I'm trying to increase the protein in my partner's diet after the article. A few months ago we went (mostly) vegan, which makes this difficult. I know we are going to have to compromise but I'm not sure where yet. I did in fact manage to do a ketogenic diet myself a few months ago whilst remaining vegan, and lost nearly a stone, but James is quite picky with what he likes to eat, and boy does he like carbs. Especially sandwiches. This leaves me with a rather complex problem. I am managing to get I think 15-25g of protein into each meal though I think, and I use Sunwarrior raw protein which is mostly brown rice based which claims to have a full amino acid profile, I take that after sports, I've started giving that to him twice a day, and miraculously, he likes it. The chocolate flavour. (I'm quite mindful that it sounds like I am talking about a child here... but I have to do all the shopping and whatnot). I feel the carbohydrate content of his meals is still undesirably high though. Bread, potatoes - partly due to my having to compromise on my own energy levels too so things often have to be easy to prepare - crisps after the evening meal. And he eats 3 bananas a day or he complains about gut problems.

    Also trying to encourage him to eat nuts as snacks. Bought the new weetabix plus protein as he generally eats weetabix every morning. Especially as I have my own health problems so we have to compromise on a lot of things, to stuff he can prepare himself at least some of the time. I made protein pancakes this morning (chickpea flour has SO much protein - 22g per 100g - and does SO much, I can make a passable scrambled egg or omelette with it as well as various other things) but he wasn't that into it, probably because I added a scoop of pea protein powder which has a weird texture, nor the nutty flaxy protein porridge I made the other morning. I've felt for a while he would benefit from a lower carb diet but I think he struggles with change. Being on benefits too, protein is expensive, especially if you want to be ethical about it. Nuts are pricey! And he doesn't like peanuts!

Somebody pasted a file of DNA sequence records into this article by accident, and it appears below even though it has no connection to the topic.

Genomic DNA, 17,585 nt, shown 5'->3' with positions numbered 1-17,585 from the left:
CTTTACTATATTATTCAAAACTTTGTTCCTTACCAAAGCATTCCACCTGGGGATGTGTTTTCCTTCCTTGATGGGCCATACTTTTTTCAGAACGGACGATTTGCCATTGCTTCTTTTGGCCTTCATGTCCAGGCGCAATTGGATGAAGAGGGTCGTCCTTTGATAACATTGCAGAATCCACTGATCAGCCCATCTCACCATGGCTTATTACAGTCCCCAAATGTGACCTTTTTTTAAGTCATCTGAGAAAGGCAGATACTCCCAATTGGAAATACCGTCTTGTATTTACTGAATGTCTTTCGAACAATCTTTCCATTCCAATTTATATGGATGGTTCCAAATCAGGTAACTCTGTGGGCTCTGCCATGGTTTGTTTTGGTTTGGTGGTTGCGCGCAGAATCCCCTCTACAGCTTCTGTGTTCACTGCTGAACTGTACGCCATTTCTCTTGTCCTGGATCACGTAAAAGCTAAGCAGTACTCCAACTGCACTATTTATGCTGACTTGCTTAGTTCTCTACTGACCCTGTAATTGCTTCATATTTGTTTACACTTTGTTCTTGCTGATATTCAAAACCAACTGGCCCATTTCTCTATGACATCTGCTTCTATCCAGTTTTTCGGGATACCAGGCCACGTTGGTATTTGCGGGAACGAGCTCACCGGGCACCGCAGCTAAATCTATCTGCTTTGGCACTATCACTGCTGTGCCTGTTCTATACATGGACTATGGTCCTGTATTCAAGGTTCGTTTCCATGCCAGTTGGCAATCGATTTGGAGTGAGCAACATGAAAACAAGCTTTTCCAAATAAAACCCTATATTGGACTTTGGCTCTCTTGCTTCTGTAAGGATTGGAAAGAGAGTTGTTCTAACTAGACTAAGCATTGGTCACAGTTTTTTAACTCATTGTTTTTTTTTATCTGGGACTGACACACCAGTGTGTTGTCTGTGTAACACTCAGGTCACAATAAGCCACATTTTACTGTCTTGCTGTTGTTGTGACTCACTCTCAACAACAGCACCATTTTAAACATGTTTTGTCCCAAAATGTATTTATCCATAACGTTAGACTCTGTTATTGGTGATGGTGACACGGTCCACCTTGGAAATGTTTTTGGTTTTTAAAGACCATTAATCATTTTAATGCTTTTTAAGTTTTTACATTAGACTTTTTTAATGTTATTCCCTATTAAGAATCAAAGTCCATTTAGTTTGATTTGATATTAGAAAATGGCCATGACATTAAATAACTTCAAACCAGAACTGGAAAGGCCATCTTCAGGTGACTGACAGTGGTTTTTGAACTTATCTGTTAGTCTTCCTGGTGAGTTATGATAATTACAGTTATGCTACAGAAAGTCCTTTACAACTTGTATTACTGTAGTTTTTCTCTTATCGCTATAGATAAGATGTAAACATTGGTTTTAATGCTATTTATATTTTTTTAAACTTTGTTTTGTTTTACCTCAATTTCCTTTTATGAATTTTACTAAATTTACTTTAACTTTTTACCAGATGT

I've replaced his lunchtime sandwiches with wholegrain tortilla wraps, at 5.5g of protein per wrap that's not a bad amount of protein at all, that's 11g before you add the filling, and at the moment that's a generous portion of quorn chicken style pieces (which have a very respectable amount of protein, the vegan ones actually have more percentage wise) made into a chicken-mayo type affair. The rest of the week I will be doing something with houmous and falafel and maybe some beans or something. Linda McCartney sausages and quarter pounders have loads of protein and are great and I have dehydrated soya mince to make into bolognese. And a bean chilli or something with beans a few times a week. Lentils. Tofu here and there (but it's possible soya is bad for you and James is somewhat concerned about its potential effects on testosterone - not sure about the science on that. I know that if that's true then tempeh is better).

    Thinking about buying some fish - salmon etc - but in a way I feel even weirder about that because I love marine life and I know we're kind of messing all that up with overfishing etc. I'm willing to compromise and I would always put James' health first but we both feel that we would like to avoid meat/dairy as far as possible, I do feel that it's possible to get at least enoguh protein for a normal/healthy person from a vegan diet (though I'm not militant about it) and we can't afford/couldn't travel to anywhere that sells truly ethical meat/eggs at least as far as I know at the moment.

    One takeaway from this: Sunwarrior vegan protein tastes pretty great.

    Man do I talk a lot.
     
  20. Jenny TipsforME

    Jenny TipsforME Senior Member

    Messages:
    1,133
    Likes:
    3,822
    Bristol

See more popular forum discussions.

Share This Page